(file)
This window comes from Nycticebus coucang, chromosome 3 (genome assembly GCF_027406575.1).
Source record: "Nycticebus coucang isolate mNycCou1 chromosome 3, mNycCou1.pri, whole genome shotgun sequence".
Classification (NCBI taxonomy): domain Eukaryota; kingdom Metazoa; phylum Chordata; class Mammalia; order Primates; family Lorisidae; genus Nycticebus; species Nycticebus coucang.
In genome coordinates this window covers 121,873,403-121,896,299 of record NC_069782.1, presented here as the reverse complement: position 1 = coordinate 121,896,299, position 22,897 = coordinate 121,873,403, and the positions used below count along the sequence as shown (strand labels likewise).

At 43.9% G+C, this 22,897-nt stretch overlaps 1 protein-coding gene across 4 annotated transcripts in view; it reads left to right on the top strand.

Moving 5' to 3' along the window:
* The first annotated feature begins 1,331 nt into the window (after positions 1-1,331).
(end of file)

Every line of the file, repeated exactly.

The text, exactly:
This window comes from Nycticebus coucang, chromosome 3 (genome assembly GCF_027406575.1).
Source record: "Nycticebus coucang isolate mNycCou1 chromosome 3, mNycCou1.pri, whole genome shotgun sequence".
Classification (NCBI taxonomy): domain Eukaryota; kingdom Metazoa; phylum Chordata; class Mammalia; order Primates; family Lorisidae; genus Nycticebus; species Nycticebus coucang.
In genome coordinates this window covers 121,873,403-121,896,299 of record NC_069782.1, presented here as the reverse complement: position 1 = coordinate 121,896,299, position 22,897 = coordinate 121,873,403, and the positions used below count along the sequence as shown (strand labels likewise).

At 43.9% G+C, this 22,897-nt stretch overlaps 1 protein-coding gene across 4 annotated transcripts in view; it reads left to right on the top strand.

Moving 5' to 3' along the window:
* The first annotated feature begins 1,331 nt into the window (after positions 1-1,331).